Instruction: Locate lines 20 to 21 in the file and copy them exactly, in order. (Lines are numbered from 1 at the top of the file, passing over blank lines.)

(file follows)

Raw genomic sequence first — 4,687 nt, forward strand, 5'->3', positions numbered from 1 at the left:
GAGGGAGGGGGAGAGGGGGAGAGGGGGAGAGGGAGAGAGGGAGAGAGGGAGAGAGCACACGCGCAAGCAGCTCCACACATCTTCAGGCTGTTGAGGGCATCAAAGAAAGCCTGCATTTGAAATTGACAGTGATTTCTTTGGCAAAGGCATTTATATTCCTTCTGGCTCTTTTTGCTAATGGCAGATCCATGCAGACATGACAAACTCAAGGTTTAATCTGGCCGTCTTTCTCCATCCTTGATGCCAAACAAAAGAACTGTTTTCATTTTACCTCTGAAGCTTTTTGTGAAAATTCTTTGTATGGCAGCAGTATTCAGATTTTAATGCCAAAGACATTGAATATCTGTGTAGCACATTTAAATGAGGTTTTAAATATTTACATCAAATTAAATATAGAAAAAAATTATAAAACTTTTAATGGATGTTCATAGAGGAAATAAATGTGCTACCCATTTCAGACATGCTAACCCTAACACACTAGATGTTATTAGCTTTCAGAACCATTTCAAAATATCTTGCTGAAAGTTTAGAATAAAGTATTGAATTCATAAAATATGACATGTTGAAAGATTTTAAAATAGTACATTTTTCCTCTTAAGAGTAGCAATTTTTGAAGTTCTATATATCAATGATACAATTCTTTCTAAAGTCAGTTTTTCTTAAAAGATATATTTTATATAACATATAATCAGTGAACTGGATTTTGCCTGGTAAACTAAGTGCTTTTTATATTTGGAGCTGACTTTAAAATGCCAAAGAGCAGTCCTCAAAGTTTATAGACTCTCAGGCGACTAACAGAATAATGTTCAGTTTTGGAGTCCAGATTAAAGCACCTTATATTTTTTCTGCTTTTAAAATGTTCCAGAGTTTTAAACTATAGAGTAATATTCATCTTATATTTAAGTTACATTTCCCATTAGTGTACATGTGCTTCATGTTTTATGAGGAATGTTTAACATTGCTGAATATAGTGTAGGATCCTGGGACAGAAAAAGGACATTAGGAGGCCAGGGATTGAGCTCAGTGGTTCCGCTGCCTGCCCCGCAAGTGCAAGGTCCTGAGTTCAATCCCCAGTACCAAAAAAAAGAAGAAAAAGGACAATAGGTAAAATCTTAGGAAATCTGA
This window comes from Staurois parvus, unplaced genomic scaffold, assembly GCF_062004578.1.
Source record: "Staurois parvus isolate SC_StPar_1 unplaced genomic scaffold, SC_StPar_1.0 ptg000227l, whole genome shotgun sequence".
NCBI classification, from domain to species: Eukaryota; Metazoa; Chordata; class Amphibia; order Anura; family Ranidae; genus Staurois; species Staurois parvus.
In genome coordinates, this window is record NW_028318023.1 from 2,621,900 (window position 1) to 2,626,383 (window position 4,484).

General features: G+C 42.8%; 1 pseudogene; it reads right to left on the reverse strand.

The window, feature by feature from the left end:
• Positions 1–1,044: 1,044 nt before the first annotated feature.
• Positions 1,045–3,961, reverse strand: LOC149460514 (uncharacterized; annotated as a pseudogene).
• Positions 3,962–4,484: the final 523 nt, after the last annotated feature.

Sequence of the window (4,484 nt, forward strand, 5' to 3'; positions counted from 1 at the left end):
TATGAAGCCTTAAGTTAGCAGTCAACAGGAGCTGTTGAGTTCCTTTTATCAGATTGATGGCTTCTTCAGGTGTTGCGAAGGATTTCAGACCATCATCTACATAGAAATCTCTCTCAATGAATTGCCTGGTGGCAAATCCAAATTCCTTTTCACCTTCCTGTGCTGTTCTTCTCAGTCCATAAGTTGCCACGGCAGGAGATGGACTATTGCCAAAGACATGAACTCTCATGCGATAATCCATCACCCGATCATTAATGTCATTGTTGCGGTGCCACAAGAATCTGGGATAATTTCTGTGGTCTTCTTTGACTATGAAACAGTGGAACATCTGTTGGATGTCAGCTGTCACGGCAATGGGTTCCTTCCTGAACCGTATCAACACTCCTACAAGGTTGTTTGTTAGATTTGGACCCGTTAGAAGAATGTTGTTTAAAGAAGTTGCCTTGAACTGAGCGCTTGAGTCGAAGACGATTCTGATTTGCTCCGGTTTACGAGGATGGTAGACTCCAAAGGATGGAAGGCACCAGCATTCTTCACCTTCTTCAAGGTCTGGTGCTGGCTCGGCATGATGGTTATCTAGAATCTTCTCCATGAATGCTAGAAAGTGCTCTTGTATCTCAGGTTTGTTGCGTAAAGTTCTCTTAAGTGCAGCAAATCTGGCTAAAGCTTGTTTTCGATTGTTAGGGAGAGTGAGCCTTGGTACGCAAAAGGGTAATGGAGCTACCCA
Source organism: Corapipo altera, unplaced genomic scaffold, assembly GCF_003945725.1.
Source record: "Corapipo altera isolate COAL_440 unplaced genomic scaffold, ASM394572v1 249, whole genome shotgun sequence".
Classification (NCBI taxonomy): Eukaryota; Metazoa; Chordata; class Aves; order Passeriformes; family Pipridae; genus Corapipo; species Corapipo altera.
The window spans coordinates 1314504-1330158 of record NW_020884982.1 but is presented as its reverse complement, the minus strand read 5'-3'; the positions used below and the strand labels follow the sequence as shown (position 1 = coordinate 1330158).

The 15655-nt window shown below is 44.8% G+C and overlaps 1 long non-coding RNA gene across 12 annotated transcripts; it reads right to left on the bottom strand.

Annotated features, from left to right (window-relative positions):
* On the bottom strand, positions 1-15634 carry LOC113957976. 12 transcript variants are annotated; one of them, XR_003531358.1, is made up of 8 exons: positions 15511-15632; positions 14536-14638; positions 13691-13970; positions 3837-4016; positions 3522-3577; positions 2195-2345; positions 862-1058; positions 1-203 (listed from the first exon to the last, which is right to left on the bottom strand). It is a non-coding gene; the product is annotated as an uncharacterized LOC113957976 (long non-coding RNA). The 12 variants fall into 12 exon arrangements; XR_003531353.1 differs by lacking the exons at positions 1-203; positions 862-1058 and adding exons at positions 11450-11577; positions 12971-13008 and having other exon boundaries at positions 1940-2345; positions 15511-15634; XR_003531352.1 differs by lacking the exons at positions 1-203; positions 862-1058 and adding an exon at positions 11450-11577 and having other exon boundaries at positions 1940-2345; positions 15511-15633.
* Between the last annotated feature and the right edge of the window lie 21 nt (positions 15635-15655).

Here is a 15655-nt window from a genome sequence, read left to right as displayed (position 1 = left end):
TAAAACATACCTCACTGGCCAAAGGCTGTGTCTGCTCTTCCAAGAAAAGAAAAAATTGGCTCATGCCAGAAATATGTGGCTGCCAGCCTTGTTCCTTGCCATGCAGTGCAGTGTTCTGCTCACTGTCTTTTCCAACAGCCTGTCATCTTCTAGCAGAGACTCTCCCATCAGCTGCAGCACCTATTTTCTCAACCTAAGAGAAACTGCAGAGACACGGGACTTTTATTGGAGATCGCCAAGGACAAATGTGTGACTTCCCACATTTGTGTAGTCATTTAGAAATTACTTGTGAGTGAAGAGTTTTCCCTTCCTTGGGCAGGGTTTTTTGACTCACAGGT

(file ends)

* On the bottom strand, positions 1-15634 carry LOC113957976. 12 transcript variants are annotated; one of them, XR_003531358.1, is made up of 8 exons: positions 15511-15632; positions 14536-14638; positions 13691-13970; positions 3837-4016; positions 3522-3577; positions 2195-2345; positions 862-1058; positions 1-203 (listed from the first exon to the last, which is right to left on the bottom strand). It is a non-coding gene; the product is annotated as an uncharacterized LOC113957976 (long non-coding RNA). The 12 variants fall into 12 exon arrangements; XR_003531353.1 differs by lacking the exons at positions 1-203; positions 862-1058 and adding exons at positions 11450-11577; positions 12971-13008 and having other exon boundaries at positions 1940-2345; positions 15511-15634; XR_003531352.1 differs by lacking the exons at positions 1-203; positions 862-1058 and adding an exon at positions 11450-11577 and having other exon boundaries at positions 1940-2345; positions 15511-15633.
* Between the last annotated feature and the right edge of the window lie 21 nt (positions 15635-15655).